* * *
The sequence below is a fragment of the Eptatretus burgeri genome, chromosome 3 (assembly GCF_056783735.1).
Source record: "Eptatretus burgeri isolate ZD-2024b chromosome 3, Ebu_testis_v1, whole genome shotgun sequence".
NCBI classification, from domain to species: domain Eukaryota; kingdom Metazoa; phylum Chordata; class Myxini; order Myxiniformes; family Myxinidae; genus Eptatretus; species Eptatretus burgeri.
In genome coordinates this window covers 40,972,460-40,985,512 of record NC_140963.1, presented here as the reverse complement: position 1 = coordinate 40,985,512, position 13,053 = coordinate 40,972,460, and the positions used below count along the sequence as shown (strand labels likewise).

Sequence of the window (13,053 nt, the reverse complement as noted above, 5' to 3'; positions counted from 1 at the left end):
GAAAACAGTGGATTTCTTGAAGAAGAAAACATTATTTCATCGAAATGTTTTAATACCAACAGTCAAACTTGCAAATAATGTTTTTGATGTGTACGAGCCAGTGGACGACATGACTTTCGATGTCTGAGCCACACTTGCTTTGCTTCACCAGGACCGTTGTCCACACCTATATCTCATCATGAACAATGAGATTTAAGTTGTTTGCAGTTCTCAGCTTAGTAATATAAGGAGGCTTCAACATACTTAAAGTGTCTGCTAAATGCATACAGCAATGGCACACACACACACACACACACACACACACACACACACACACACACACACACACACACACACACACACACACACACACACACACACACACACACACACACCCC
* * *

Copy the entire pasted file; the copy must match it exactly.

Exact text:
The sequence below is a fragment of the Eptatretus burgeri genome, chromosome 3 (assembly GCF_056783735.1).
Source record: "Eptatretus burgeri isolate ZD-2024b chromosome 3, Ebu_testis_v1, whole genome shotgun sequence".
NCBI classification, from domain to species: domain Eukaryota; kingdom Metazoa; phylum Chordata; class Myxini; order Myxiniformes; family Myxinidae; genus Eptatretus; species Eptatretus burgeri.
In genome coordinates this window covers 40,972,460-40,985,512 of record NC_140963.1, presented here as the reverse complement: position 1 = coordinate 40,985,512, position 13,053 = coordinate 40,972,460, and the positions used below count along the sequence as shown (strand labels likewise).

Sequence of the window (13,053 nt, the reverse complement as noted above, 5' to 3'; positions counted from 1 at the left end):
GAAAACAGTGGATTTCTTGAAGAAGAAAACATTATTTCATCGAAATGTTTTAATACCAACAGTCAAACTTGCAAATAATGTTTTTGATGTGTACGAGCCAGTGGACGACATGACTTTCGATGTCTGAGCCACACTTGCTTTGCTTCACCAGGACCGTTGTCCACACCTATATCTCATCATGAACAATGAGATTTAAGTTGTTTGCAGTTCTCAGCTTAGTAATATAAGGAGGCTTCAACATACTTAAAGTGTCTGCTAAATGCATACAGCAATGGCACACACACACACACACACACACACACACACACACACACACACACACACACACACACACACACACACACACACACACACACACACACACACACACACACCCC